Joe ''King'' Lee (1937 - )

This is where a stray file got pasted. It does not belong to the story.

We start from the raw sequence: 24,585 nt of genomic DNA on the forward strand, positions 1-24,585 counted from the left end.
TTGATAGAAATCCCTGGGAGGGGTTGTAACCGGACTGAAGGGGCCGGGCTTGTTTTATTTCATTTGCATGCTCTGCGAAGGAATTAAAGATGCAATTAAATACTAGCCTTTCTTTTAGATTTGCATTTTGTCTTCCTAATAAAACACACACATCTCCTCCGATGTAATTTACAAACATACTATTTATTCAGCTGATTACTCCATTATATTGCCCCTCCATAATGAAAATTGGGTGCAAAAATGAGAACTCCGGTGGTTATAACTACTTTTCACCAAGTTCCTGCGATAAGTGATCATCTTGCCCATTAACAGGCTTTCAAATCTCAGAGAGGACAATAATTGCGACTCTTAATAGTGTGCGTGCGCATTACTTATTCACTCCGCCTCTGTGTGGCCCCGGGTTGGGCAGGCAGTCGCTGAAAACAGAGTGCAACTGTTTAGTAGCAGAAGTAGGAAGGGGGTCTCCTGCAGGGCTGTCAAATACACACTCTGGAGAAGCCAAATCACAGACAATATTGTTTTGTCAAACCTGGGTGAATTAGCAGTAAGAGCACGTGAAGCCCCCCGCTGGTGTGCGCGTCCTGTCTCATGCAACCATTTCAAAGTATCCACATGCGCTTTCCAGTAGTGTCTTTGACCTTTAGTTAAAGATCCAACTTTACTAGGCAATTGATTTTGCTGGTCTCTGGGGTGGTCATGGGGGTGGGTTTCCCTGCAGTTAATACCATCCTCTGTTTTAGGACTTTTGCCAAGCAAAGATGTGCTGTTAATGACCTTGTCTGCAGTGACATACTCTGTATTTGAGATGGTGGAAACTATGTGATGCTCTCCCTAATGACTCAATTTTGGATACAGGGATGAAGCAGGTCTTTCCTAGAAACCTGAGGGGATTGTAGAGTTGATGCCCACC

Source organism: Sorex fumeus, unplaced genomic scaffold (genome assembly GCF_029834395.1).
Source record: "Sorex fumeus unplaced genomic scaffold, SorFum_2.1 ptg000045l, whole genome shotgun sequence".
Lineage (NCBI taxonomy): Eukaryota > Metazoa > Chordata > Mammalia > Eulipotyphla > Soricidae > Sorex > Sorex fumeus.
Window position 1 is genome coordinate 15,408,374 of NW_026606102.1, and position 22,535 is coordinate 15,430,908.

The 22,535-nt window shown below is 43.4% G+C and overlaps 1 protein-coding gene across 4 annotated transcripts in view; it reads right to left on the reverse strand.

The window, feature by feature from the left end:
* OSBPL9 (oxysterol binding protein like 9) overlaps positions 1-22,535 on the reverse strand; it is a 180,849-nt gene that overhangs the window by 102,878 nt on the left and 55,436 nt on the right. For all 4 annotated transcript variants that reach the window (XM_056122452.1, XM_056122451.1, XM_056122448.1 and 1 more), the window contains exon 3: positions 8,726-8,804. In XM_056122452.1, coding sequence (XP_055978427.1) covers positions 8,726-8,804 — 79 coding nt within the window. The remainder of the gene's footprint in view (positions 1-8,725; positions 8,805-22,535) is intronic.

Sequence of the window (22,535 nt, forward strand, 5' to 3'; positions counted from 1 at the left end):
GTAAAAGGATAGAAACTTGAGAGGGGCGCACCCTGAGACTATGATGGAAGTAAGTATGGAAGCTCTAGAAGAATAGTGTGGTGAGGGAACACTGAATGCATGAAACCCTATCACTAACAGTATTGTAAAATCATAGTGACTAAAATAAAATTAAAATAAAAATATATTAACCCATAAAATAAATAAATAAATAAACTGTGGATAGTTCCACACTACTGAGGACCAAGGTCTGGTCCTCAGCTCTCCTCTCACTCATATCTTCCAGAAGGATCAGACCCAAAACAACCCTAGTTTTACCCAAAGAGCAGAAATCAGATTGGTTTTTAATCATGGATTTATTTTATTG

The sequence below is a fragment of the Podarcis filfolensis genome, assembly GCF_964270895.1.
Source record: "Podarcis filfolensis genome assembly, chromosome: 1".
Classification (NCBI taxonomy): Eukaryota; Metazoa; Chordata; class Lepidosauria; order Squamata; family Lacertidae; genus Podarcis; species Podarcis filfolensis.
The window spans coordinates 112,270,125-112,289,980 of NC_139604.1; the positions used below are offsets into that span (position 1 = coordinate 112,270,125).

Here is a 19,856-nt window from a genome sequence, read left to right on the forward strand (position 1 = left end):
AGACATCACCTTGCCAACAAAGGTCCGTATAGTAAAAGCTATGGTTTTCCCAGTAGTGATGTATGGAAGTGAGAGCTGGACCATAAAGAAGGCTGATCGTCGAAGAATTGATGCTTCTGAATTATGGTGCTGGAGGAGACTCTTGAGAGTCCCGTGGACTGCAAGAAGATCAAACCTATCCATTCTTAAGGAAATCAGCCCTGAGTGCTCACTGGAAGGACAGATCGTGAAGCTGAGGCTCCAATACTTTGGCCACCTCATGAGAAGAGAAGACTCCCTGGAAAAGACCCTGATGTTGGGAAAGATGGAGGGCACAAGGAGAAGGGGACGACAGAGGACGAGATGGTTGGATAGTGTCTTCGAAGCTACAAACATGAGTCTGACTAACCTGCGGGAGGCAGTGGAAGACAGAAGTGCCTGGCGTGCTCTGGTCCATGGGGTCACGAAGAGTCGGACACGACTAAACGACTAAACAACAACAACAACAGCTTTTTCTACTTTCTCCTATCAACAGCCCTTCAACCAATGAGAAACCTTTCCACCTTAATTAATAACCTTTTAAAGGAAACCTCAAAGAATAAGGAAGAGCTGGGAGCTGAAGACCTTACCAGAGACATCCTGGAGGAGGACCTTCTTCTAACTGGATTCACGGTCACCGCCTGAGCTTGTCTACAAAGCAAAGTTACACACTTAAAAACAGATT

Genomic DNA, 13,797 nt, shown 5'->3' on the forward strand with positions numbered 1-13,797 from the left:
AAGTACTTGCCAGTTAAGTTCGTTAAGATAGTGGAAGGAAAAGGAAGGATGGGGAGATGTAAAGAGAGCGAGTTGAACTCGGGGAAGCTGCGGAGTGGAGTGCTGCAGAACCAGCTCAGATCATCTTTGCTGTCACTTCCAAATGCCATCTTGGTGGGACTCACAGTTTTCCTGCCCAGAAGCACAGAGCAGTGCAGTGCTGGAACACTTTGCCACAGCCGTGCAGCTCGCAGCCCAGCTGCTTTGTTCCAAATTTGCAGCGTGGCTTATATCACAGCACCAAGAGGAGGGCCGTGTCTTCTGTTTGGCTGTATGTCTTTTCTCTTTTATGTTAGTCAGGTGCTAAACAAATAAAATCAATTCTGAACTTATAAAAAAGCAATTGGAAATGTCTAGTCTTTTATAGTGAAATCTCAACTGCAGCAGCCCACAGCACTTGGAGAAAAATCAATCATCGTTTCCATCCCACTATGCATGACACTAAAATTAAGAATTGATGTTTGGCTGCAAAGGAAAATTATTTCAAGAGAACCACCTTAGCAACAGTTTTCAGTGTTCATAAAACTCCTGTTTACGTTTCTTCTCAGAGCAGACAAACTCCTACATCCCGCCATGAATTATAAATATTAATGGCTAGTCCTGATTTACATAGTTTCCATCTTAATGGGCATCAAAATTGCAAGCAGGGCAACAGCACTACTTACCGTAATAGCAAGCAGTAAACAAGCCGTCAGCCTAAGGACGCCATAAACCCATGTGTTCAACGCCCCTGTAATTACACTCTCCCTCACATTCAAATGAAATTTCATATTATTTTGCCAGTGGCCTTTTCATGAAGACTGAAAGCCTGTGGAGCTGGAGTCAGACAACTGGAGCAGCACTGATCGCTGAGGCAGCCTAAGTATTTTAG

International jazz musician, Joe ''King'' Lee was born in a nameless town a few hours south of New Orleans. ''We was so so poor, times were so hard,'' Lee told Melody Maker in 1957, ''we had to eat my cocker spaniel.'' Taking the beloved pet's name as his own — the dog was named Joe — Lee began a career as a street performer. ''My first act, I would tie my shoelaces. And my brother would chew gum. And we made good money. It was a poor town. Not many people knew what shoelaces was.'' Lee eventually found himself working with the footwear of the likes of Duke Ellington, Ornette Coleman, and Miles Davis. None of them ever spoke to him, but he did learn to play trumpet by osmosis and started gigging with a small band of his own. ''We would get gigs in train depots, upholstery stores, supermarkets, emergency rooms.'' Lee and his band, the Trotters, are perhaps best known for their 1956 novelty hit, ''I Warmed Up the Throne for Ya,'' a song which exemplifies their signature style, dubbed ''no-bop'' by critics. Lee continues to tour today. Scatman Crothers, perennial opening act for Lee and his band, once said of the bandleader: ''Talent and ability are overrated; it's persistence and cluelessness that counts.''

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